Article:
Editions:  Austria · Denmark · France · Germany · Italy · Norway · Spain · Sweden · Switzerland

Why has France's birth rate dropped for a fourth year in a row?

Share this article

Why has France's birth rate dropped for a fourth year in a row?
Photo: AFP
16:46 CET+01:00
France's birth rate has dropped for the fourth year in a row, new statistics revealed on Tuesday, leaving a question hanging over how long the French can hold onto their title as the baby-making champions of Europe. *French language learner article.*
*This is a French language learner article. The words in bold are translated into French at the bottom of the article.
 
France has maintained its crown as Europe's most fertile country but that could soon be a thing of the past if the latest numbers from France's national office of statistics Insee are anything to go by. 
 
A total of 758,000 babies were born in France last year, which is 12,000 fewer than in 2017 although the drop in the number of births does seem to be slowing down. 
 
There are now an average of 1.87 children per woman in France compared to 2017 when that figure stood 1.88.
 
It is the fourth year in a row that the number births in France has dropped in a country that was once proud of its high fertility levels. 
 
French birth rate drops below symbolic level
Photo: Kristina Servant/Flickr
 
In 2015 The Local reported that France had the highest birth rate in Europe at 1.96 children per woman, although this was also down from the symbolic rate of two children per mother in 2014.
 
Part of the reason, as reported by Insee, is due to the fact that there are fewer and fewer women of child-bearing age in France.
 
The number of 20 to 40-year-old women have been on the decrease in France since the 1990's, as women born in the Baby Boom period of 1946-1964 start to leave that age bracket.
 
In 2018, there were 8.4 million French women aged between 20 and 40, compared to 8.8 million in 2008 and 2009. 
 
The economic downturn is also believed to have had an influence.
 
The National Union of Family Associations (UNAF) is concerned by the falling birthrate and sees it as "probable proof that families have less and less confidence in the future and that their day to day existence with children has deteriorated".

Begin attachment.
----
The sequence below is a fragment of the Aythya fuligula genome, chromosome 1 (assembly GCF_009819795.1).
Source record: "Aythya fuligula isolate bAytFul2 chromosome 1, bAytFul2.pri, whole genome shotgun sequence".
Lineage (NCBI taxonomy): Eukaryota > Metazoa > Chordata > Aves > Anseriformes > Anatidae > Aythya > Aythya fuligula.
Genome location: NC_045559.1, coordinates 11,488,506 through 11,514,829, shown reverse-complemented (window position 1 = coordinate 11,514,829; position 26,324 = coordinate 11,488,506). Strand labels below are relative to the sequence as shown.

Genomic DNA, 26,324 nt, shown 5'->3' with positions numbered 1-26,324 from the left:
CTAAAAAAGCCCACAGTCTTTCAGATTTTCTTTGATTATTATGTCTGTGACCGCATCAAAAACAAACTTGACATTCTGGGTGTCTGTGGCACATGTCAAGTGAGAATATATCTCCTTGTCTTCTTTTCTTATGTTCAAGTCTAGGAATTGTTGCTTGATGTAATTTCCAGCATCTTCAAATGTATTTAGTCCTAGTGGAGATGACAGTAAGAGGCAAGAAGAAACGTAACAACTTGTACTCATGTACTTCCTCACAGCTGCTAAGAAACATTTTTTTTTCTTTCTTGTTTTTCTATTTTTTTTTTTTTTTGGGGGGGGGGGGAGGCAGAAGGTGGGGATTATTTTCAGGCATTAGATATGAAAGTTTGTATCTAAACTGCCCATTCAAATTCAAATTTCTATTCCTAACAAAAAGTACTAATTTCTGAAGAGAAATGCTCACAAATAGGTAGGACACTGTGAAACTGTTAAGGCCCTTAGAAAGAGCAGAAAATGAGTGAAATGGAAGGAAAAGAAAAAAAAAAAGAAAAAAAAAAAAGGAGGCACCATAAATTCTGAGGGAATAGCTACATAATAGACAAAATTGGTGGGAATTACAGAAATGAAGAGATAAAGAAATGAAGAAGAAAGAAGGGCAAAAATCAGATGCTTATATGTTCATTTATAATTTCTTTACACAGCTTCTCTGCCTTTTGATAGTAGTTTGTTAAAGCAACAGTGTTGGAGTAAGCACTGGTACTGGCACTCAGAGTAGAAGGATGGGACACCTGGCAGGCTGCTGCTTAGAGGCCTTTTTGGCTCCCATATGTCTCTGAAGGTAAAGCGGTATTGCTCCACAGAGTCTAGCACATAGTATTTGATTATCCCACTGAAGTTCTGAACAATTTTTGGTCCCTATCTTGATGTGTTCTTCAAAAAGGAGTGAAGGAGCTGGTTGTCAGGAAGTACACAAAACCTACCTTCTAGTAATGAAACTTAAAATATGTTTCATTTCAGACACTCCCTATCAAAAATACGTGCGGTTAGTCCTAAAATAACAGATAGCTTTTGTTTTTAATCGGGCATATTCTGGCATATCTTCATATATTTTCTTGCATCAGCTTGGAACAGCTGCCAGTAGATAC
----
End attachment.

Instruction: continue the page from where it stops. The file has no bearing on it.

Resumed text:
The union adds that "This decline is therefore probably a sign of increasing difficulties and constraints for families. Moreover, it is a high-risk trend for France, whose welfare system (pensions, health insurance ...) is based on its demography."
 
UNAF has long criticized consecutive French government's policies towards families which have seen benefits and allowances cut in recent years, tax credits reduced and VAT rise, all of which have made having a family more expensive.
 
The concern for economies is that a lagging birth rate means a smaller and smaller population of workers supporting an ever growing number of retirees who are drawing pensions. They also raise the possibility of shrinking nations, as countries need a fertility rate of 2.07 children per woman to keep their populations steady.
 
In order to stabilise the number of babies being born, France has prioritized key incentives like subsidized daycare, cash support payments to families and a range of discounts.
 
However some experts say that there's no need to worry just yet due to the fact that France's birth rate is still relatively high. 
 
The rules you need to follow when naming your child in France
Photo: AFP
 
"There was a peak in 2010, then a decline since 2015," Lawrence Toulemon, a demographer at the National Institute of Demographic Studies, told Le Monde.
 
"Nevertheless, if we look at the last 40 years, the fertility rate of French women remains relatively stable, with between 1.8 and 2 children per woman since 1975, with the exception of a drop to around 1.65 in the 1990s."
 
In fact, according to the latest data from Eurostat in 2016, France has the highest fertile rate of any European country.
 
The reason why France was considered to have maintained a healthy birth rate was down to its generous health and welfare system, relatively low childcare costs and high public spending on families.
 
"Although this is not the reason why they choose to have children, couples know that they will be able to work relatively quickly after a birth, and that they will not be forced to pay a very high price for education," said Toulemon.
 
"In France, it is rather couples of childbearing age who do not have children who are singled out," he adds.
 
Deaths on the rise
 
The Insee report also revealed that the natural balance (the difference between births and deaths) in France was at its lowest since the Second World War. 
 
This is because in addition to the drop in the number of births there were a record number of deaths in France in 2018. 
 
As of January 1st 2019, France had 66,993,000 inhabitants, with 64,812,000 living in mainland France and 2,181,000 in the country's overseas territories.
 
In 2018, the country's population increased by 0.3 percent. 
 
 
 
Fertile - fertile
 
Statistics - statistiques
 
Average - le moyen, la moyenne
 
Birth rate - le taux de natalité
 
Baby boom - le baby-boom (une explosion démographique)
 
Economic downturn - une ralentissement économique
 
Retirees - un retraité, une retraitée
 
Incentive - une avantage 
 
Nevertheless - néanmoins
 
Welfare system - assistance sociale
 
Public spending - dépenses publiques
 
Childcare - garde d'enfants
 
Get notified about breaking news on The Local

Share this article

 

 

The Local is not responsible for content posted by users.
Become a Member or sign-in to leave a comment.